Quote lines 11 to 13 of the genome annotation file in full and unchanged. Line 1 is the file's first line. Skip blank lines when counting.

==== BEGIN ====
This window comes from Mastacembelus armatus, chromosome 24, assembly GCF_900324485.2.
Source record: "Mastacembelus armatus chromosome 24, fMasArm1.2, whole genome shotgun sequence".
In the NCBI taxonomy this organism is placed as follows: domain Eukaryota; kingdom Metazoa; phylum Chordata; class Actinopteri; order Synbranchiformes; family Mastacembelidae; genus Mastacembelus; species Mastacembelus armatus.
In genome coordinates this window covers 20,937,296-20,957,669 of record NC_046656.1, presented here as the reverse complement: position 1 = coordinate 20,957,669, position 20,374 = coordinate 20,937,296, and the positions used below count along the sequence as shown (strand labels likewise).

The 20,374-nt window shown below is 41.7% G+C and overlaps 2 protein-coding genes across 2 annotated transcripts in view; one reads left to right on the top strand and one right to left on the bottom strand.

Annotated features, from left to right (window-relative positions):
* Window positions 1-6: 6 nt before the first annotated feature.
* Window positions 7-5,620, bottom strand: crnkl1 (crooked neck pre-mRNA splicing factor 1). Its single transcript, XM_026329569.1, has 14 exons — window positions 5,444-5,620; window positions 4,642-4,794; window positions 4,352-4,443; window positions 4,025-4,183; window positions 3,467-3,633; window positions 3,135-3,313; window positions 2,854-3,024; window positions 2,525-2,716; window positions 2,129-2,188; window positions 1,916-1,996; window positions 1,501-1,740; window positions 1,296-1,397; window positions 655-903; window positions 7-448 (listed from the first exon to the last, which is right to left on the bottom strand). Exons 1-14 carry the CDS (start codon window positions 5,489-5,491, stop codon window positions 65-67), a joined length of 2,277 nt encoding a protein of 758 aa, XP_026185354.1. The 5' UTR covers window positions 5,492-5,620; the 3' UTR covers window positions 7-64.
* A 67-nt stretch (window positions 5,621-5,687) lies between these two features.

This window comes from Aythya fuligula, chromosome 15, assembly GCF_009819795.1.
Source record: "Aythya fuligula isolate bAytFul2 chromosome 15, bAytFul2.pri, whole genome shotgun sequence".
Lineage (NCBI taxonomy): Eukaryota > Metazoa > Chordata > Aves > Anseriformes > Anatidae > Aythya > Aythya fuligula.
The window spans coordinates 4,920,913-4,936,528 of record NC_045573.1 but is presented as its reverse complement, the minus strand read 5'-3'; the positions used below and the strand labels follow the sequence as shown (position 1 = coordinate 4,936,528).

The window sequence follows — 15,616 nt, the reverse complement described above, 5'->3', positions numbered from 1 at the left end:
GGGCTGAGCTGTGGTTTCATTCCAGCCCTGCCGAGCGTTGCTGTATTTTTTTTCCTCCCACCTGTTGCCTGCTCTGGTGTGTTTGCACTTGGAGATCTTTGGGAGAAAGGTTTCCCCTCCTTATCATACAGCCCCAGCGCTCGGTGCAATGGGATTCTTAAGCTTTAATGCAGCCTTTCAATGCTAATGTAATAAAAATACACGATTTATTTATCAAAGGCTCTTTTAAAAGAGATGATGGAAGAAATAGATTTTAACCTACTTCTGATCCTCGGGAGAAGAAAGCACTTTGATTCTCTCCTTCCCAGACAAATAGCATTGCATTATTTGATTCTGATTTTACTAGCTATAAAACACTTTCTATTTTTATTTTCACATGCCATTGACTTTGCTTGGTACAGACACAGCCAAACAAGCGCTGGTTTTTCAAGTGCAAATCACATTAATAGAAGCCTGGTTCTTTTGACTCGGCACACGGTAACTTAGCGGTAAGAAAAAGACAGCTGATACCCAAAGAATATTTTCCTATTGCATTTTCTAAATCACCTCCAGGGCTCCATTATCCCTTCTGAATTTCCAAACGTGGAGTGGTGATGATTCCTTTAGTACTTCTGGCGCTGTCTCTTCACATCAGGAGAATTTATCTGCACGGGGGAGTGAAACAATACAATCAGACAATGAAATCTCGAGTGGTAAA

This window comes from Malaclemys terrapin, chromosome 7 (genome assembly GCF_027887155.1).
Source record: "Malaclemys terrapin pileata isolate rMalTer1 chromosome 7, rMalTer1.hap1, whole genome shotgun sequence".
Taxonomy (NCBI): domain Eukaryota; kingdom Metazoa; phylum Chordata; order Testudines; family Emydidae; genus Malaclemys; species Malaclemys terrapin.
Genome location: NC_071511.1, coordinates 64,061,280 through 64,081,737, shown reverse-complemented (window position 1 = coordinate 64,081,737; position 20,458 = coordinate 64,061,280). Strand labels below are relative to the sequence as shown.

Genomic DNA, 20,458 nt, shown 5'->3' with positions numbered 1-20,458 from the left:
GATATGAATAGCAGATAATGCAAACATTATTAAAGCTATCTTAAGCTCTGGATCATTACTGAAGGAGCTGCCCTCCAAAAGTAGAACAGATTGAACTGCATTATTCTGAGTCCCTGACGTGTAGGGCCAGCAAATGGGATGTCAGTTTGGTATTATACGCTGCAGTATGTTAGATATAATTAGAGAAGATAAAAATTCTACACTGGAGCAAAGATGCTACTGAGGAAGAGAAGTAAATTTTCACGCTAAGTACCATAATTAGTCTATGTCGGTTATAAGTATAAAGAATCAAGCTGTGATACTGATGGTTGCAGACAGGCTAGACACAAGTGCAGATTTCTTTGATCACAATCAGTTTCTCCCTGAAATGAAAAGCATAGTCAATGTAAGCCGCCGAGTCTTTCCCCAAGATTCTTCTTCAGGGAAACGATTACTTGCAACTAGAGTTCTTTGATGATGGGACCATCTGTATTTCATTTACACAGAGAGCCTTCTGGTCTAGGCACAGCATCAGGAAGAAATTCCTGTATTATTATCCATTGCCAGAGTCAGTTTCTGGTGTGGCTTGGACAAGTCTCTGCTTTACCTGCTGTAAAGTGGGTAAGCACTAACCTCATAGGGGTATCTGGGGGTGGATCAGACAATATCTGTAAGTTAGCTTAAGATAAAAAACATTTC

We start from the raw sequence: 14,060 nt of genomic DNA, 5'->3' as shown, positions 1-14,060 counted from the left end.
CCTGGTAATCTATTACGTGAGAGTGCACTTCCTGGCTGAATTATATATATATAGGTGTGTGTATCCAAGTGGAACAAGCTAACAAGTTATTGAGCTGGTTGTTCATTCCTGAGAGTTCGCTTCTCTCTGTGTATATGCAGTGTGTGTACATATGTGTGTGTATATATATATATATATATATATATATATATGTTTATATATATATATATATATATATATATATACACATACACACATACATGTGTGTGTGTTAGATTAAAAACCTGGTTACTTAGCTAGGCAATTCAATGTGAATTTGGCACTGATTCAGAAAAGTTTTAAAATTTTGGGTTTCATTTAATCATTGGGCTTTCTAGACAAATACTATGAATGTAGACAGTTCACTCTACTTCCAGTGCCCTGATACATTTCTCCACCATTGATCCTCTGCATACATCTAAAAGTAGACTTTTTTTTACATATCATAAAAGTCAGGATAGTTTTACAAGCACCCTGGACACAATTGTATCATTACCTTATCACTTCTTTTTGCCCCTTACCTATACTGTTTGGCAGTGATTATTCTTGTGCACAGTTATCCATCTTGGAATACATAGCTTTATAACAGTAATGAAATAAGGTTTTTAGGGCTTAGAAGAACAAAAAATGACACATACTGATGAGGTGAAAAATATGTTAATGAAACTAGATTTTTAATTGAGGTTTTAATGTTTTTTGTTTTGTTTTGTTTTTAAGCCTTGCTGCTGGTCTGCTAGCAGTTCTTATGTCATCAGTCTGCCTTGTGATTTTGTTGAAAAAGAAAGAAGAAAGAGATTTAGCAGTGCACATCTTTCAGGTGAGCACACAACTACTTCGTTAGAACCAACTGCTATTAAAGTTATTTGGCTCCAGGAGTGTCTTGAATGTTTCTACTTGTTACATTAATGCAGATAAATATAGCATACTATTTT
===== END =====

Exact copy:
Source record: "Aythya fuligula isolate bAytFul2 chromosome 15, bAytFul2.pri, whole genome shotgun sequence".
Lineage (NCBI taxonomy): Eukaryota > Metazoa > Chordata > Aves > Anseriformes > Anatidae > Aythya > Aythya fuligula.
The window spans coordinates 4,920,913-4,936,528 of record NC_045573.1 but is presented as its reverse complement, the minus strand read 5'-3'; the positions used below and the strand labels follow the sequence as shown (position 1 = coordinate 4,936,528).